Moreover, Mr. Biden offers Mr. Netanyahu something Israelis sincerely want: the prospect of normalizing diplomatic relations with Saudi Arabia, which would be a paradigm shift for the Jewish state after three-quarters of a century in a hostile neighborhood and the kind of historic achievement any prime minister would want for his legacy. Mr. Biden’s point is that such a breakthrough can only happen if the war is brought to an end and a Palestinian state is on the table.

Mr. Biden appeared to offer something of a concession to Mr. Netanyahu on that front during an interview on “Late Night With Seth Meyers” on Monday, making it clear that he was not pushing for “a two-state solution right away, but a process to get to a solution with two states.” Yet it is unclear whether Mr. Netanyahu, who has resisted such a solution for most of his long career, could even accept the process.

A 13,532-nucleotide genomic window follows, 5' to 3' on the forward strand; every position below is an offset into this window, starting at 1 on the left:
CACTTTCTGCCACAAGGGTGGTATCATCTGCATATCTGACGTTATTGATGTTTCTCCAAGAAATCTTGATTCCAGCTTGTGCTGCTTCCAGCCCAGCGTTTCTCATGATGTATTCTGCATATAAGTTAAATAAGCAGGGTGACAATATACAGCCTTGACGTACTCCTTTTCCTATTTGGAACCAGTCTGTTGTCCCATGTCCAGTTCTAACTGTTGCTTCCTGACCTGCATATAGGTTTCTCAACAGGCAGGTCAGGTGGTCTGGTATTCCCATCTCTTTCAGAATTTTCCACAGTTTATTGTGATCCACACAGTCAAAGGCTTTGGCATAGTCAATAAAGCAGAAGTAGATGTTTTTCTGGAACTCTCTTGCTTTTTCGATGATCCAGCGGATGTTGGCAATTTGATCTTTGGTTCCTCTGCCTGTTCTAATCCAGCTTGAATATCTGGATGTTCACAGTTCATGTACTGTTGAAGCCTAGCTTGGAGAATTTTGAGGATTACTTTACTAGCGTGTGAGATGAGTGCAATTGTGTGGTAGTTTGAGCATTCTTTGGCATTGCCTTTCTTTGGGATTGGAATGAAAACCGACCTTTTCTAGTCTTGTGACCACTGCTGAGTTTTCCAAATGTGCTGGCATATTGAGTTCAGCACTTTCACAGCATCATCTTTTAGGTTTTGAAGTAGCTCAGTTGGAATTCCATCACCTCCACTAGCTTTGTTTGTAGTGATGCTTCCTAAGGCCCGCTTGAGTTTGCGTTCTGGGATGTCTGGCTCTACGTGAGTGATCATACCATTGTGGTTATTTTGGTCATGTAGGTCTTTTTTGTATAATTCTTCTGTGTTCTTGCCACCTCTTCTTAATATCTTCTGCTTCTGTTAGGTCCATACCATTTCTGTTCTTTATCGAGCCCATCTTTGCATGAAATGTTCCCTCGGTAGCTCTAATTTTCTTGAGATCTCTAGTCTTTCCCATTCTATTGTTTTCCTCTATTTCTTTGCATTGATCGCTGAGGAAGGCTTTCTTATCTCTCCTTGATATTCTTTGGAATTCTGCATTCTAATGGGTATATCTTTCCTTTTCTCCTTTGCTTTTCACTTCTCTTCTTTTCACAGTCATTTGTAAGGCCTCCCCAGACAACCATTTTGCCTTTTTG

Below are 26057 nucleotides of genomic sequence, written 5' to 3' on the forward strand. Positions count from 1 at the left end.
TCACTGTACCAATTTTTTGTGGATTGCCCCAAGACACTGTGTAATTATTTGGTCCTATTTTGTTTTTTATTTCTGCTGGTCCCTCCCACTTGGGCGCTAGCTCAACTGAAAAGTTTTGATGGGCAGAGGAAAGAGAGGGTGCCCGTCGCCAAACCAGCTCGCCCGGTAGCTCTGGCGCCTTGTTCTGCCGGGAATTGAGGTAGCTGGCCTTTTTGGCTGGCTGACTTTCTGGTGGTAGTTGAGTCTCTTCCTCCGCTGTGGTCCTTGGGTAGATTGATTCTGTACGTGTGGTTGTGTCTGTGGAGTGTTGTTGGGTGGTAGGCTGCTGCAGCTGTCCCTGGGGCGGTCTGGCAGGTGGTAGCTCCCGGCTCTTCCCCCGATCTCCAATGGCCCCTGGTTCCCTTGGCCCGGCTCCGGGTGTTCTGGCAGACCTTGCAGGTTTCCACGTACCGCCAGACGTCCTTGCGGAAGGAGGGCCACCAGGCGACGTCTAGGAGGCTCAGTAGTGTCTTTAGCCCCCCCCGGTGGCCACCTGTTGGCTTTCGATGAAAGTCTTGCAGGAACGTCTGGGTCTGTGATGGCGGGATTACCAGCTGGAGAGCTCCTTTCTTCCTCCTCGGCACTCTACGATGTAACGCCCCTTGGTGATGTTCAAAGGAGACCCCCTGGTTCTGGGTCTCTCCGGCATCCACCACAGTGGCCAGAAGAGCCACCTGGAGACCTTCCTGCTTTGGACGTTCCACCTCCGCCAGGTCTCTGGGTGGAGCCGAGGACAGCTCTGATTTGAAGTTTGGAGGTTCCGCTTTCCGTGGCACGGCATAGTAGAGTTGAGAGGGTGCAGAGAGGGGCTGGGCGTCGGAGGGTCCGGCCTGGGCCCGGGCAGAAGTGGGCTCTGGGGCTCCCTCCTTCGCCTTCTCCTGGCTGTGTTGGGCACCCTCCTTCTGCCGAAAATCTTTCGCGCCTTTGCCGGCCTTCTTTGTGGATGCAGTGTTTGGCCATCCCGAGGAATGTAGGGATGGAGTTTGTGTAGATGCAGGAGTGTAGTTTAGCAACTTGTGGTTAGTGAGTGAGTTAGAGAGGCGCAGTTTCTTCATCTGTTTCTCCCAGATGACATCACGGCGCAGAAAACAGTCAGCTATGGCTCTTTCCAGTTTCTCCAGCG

Part of the challenge for Mr. Biden is that when it comes to a military campaign, it’s not just about the president and the prime minister. Israel’s political establishment across the spectrum, from the left to the center to the right, supports the war against Hamas after the terror attack that traumatized the country. There is little sympathy for the Palestinians in Gaza even among Mr. Netanyahu.

But there is light between Mr. Netanyahu and other political figures on the hostage issue. Although he expressed a hard line during the talks to pause the fighting to secure the release of some of the roughly 100 people captured on Oct. 7 and still being held by Hamas, others in the government pushed him to do more to free them, the families of the hostages and protesters in the streets.

Biden administration officials see it as a way to drive a wedge between Mr. Netanyahu and his other allies in the war cabinet. Either the prime minister will accept the ceasefire agreement, or he will lose the critical support he was counting on to stay in power.

For his part, Mr. Netanyahu has a vested interest in separating Mr. Biden from his political coalition. “Bibi could even benefit from driving a wedge between Biden and the Arab-American community — marginalizing them politically if not defeating Biden,” Mr. Lowenstein said.